- Once soap base has melted let sit for a couple of minutes.

- Pour out 1 cup of soap base into measuring cup.

- Add grapefruit zest, lavender and 15-20 drops of lavender essential oil to measuring cup, stirring frequently so ingredients don’t settle to the bottom.

- Pour into 3-4 soap molds.  

- Use spatula to ensure even distribution of lavender and grapefruit zest.

- Rinse measuring cup.

Method for Coconut + Mint

- Pour remaining soap base into measuring cup and add coconut flakes, chopped sage leaves, and 15-20 drops of peppermint oil stirring frequently.

- Pour into 3-4 soap molds.

- Use spatula to ensure even distribution of coconut flakes and sage leaves.

- Let sit for 1 hour then place in freezer for 1 hour.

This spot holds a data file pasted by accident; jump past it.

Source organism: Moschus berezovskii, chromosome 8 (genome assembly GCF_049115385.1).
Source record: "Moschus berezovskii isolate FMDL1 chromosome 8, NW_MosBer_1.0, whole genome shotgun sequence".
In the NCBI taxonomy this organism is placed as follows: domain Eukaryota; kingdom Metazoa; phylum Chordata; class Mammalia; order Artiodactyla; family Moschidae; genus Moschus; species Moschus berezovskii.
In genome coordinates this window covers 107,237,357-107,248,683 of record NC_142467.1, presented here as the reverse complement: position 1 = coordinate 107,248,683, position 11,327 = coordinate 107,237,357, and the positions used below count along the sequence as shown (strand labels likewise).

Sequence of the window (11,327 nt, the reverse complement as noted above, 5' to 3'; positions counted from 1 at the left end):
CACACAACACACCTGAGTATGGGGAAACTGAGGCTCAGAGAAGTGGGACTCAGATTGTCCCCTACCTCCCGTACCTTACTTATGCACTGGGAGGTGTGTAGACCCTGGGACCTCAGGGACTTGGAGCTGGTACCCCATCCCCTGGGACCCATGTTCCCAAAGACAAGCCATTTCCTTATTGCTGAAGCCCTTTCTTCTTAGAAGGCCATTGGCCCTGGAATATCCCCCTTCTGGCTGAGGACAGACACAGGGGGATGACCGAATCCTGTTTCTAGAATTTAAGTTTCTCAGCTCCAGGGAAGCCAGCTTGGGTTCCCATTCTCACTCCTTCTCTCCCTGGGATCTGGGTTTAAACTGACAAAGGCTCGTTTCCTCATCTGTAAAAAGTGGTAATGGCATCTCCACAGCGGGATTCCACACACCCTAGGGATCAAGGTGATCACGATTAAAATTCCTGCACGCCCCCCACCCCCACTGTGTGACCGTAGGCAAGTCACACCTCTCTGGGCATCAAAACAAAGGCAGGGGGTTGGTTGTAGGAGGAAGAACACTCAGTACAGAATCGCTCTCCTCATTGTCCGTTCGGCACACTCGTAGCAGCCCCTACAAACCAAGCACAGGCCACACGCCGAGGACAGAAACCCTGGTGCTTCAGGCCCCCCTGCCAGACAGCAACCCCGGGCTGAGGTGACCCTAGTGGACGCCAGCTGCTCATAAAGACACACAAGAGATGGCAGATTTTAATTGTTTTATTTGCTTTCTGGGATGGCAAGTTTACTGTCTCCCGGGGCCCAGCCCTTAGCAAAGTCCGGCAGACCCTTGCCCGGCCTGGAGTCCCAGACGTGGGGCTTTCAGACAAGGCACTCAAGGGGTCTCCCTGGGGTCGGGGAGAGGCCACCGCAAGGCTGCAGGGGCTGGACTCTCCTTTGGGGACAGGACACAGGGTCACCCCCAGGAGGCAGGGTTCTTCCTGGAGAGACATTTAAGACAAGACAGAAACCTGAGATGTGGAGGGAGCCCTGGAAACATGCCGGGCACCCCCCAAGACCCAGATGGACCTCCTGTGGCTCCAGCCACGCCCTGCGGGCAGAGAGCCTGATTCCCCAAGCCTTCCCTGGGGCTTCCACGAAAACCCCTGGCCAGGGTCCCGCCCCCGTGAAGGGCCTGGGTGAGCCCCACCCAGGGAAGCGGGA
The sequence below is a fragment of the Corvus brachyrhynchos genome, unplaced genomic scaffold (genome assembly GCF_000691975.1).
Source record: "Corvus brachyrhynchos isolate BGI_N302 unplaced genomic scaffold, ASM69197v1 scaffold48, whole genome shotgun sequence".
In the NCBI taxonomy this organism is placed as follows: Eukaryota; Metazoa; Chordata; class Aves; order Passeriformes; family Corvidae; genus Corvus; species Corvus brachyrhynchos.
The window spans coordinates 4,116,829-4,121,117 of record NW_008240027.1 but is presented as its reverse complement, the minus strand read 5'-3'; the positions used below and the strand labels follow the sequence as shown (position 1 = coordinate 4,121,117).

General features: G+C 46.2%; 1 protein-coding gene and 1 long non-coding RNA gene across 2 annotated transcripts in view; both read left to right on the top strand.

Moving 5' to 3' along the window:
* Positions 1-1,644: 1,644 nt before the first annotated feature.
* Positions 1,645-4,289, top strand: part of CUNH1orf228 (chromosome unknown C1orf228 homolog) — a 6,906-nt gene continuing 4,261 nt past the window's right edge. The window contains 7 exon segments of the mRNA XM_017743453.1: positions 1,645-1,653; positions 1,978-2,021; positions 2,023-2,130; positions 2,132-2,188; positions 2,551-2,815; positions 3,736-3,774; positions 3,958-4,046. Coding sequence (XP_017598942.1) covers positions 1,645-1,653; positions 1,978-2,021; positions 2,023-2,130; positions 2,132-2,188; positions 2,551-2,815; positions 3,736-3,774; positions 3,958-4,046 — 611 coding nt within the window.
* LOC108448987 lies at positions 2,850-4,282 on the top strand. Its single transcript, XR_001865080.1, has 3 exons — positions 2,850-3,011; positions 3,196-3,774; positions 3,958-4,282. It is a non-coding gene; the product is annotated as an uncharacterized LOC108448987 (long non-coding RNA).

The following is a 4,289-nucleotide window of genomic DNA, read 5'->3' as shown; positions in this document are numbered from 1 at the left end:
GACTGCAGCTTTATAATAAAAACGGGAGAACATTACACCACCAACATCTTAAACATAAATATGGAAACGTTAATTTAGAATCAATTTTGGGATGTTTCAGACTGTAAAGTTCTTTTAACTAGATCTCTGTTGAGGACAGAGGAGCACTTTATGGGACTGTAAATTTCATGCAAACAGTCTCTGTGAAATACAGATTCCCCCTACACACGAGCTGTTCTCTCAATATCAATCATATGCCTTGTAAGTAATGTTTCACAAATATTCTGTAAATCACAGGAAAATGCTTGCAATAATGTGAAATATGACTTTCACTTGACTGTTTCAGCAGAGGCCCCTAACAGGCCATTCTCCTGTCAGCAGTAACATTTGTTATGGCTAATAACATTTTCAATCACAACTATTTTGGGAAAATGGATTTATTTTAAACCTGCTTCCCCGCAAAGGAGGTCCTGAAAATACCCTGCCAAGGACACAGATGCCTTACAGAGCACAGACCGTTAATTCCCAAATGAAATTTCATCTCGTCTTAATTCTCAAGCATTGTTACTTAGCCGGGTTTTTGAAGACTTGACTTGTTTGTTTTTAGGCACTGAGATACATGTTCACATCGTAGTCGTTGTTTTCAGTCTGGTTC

-Soaps should pop out of mold easily with use of a knife to cut around edges.

Notes

- Any heat resistant container can function as a soap mold.

- If using baking dish/tupperware as a soap mold you may need to spray with cooking oil or use a liner to ensure soap doesn’t stick to pan.

- Soap base is going to be hot and may burn, handle carefully!

- Coconut flakes and grapefruit zest will act as exfoliants.  If your prefer a smoother soap chop flakes and zest into smaller pieces.

- Wrap soaps in wax paper to help prevent sweating in humid environments.

Post a Comment

  • (will not be published)

Reader Comments

  1. Kate|

    These would make the most lovely gifts! Wonderful suggestion about the linen wrap and tied up in baker's twine! I will have to give this a try one afternoon. This would be a great activity for my twelve year old daughter and me. Thanks for the inspiration!

    http://www.taffetaandtulips.com

    Reply
  2. Abby|

    I had a soap kit when I was little and I loved making them! These look and (probably smell) amazing!

    Reply
  3. Elle|